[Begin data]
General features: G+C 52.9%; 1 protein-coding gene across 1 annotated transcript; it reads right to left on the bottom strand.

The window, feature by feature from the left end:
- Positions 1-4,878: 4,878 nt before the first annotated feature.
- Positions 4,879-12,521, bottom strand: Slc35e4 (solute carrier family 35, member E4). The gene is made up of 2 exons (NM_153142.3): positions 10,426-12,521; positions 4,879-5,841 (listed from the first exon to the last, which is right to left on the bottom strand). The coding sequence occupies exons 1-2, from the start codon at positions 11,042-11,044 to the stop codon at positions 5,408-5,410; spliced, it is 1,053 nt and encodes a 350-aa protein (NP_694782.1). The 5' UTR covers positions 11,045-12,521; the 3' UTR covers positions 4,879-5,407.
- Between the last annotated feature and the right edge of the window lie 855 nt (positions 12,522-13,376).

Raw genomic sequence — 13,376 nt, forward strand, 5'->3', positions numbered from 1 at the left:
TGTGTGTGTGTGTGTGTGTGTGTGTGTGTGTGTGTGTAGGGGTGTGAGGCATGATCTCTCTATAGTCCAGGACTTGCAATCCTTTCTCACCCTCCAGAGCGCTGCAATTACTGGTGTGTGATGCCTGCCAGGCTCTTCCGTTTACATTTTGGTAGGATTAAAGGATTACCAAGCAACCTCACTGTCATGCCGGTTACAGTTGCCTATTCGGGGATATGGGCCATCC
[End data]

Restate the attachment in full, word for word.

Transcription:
General features: G+C 52.9%; 1 protein-coding gene across 1 annotated transcript; it reads right to left on the bottom strand.

The window, feature by feature from the left end:
- Positions 1-4,878: 4,878 nt before the first annotated feature.
- Positions 4,879-12,521, bottom strand: Slc35e4 (solute carrier family 35, member E4). The gene is made up of 2 exons (NM_153142.3): positions 10,426-12,521; positions 4,879-5,841 (listed from the first exon to the last, which is right to left on the bottom strand). The coding sequence occupies exons 1-2, from the start codon at positions 11,042-11,044 to the stop codon at positions 5,408-5,410; spliced, it is 1,053 nt and encodes a 350-aa protein (NP_694782.1). The 5' UTR covers positions 11,045-12,521; the 3' UTR covers positions 4,879-5,407.
- Between the last annotated feature and the right edge of the window lie 855 nt (positions 12,522-13,376).

Raw genomic sequence — 13,376 nt, forward strand, 5'->3', positions numbered from 1 at the left:
TGTGTGTGTGTGTGTGTGTGTGTGTGTGTGTGTGTGTAGGGGTGTGAGGCATGATCTCTCTATAGTCCAGGACTTGCAATCCTTTCTCACCCTCCAGAGCGCTGCAATTACTGGTGTGTGATGCCTGCCAGGCTCTTCCGTTTACATTTTGGTAGGATTAAAGGATTACCAAGCAACCTCACTGTCATGCCGGTTACAGTTGCCTATTCGGGGATATGGGCCATCC